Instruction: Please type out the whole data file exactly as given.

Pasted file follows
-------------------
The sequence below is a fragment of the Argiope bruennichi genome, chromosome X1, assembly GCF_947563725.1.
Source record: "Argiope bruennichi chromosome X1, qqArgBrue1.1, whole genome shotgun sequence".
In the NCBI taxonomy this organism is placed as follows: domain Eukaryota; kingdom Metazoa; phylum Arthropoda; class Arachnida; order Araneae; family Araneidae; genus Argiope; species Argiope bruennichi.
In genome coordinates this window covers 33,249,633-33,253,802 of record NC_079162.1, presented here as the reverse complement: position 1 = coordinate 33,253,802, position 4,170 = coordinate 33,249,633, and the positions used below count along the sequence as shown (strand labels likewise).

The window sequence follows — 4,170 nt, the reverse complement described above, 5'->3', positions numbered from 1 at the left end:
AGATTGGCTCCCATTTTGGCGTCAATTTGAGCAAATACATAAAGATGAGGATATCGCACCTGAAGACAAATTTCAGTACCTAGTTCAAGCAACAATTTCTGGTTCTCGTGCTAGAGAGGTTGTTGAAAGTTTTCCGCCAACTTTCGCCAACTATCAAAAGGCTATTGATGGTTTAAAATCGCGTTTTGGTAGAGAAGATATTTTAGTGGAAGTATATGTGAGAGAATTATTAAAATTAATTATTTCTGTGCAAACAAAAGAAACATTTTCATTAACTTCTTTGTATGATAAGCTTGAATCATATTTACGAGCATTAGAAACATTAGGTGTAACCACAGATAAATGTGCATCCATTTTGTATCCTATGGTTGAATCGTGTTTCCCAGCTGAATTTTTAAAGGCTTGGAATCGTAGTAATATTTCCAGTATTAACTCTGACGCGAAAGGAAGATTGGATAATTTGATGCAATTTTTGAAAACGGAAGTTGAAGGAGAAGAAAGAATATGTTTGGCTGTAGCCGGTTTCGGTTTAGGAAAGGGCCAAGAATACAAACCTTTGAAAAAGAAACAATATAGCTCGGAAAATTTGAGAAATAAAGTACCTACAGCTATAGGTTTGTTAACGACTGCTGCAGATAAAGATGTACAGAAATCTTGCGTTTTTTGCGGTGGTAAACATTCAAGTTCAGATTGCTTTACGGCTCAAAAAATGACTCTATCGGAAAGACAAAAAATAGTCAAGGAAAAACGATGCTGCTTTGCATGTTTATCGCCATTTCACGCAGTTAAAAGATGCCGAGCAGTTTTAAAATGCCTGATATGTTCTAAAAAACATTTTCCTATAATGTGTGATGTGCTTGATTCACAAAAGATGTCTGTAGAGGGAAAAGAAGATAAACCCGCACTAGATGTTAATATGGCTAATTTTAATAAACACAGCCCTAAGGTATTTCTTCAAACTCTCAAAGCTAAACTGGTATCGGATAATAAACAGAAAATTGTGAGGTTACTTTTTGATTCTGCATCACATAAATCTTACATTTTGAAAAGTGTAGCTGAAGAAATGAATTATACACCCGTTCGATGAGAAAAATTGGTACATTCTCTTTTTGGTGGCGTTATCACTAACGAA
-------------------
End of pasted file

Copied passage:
The sequence below is a fragment of the Argiope bruennichi genome, chromosome X1, assembly GCF_947563725.1.
Source record: "Argiope bruennichi chromosome X1, qqArgBrue1.1, whole genome shotgun sequence".
In the NCBI taxonomy this organism is placed as follows: domain Eukaryota; kingdom Metazoa; phylum Arthropoda; class Arachnida; order Araneae; family Araneidae; genus Argiope; species Argiope bruennichi.
In genome coordinates this window covers 33,249,633-33,253,802 of record NC_079162.1, presented here as the reverse complement: position 1 = coordinate 33,253,802, position 4,170 = coordinate 33,249,633, and the positions used below count along the sequence as shown (strand labels likewise).

The window sequence follows — 4,170 nt, the reverse complement described above, 5'->3', positions numbered from 1 at the left end:
AGATTGGCTCCCATTTTGGCGTCAATTTGAGCAAATACATAAAGATGAGGATATCGCACCTGAAGACAAATTTCAGTACCTAGTTCAAGCAACAATTTCTGGTTCTCGTGCTAGAGAGGTTGTTGAAAGTTTTCCGCCAACTTTCGCCAACTATCAAAAGGCTATTGATGGTTTAAAATCGCGTTTTGGTAGAGAAGATATTTTAGTGGAAGTATATGTGAGAGAATTATTAAAATTAATTATTTCTGTGCAAACAAAAGAAACATTTTCATTAACTTCTTTGTATGATAAGCTTGAATCATATTTACGAGCATTAGAAACATTAGGTGTAACCACAGATAAATGTGCATCCATTTTGTATCCTATGGTTGAATCGTGTTTCCCAGCTGAATTTTTAAAGGCTTGGAATCGTAGTAATATTTCCAGTATTAACTCTGACGCGAAAGGAAGATTGGATAATTTGATGCAATTTTTGAAAACGGAAGTTGAAGGAGAAGAAAGAATATGTTTGGCTGTAGCCGGTTTCGGTTTAGGAAAGGGCCAAGAATACAAACCTTTGAAAAAGAAACAATATAGCTCGGAAAATTTGAGAAATAAAGTACCTACAGCTATAGGTTTGTTAACGACTGCTGCAGATAAAGATGTACAGAAATCTTGCGTTTTTTGCGGTGGTAAACATTCAAGTTCAGATTGCTTTACGGCTCAAAAAATGACTCTATCGGAAAGACAAAAAATAGTCAAGGAAAAACGATGCTGCTTTGCATGTTTATCGCCATTTCACGCAGTTAAAAGATGCCGAGCAGTTTTAAAATGCCTGATATGTTCTAAAAAACATTTTCCTATAATGTGTGATGTGCTTGATTCACAAAAGATGTCTGTAGAGGGAAAAGAAGATAAACCCGCACTAGATGTTAATATGGCTAATTTTAATAAACACAGCCCTAAGGTATTTCTTCAAACTCTCAAAGCTAAACTGGTATCGGATAATAAACAGAAAATTGTGAGGTTACTTTTTGATTCTGCATCACATAAATCTTACATTTTGAAAAGTGTAGCTGAAGAAATGAATTATACACCCGTTCGATGAGAAAAATTGGTACATTCTCTTTTTGGTGGCGTTATCACTAACGAA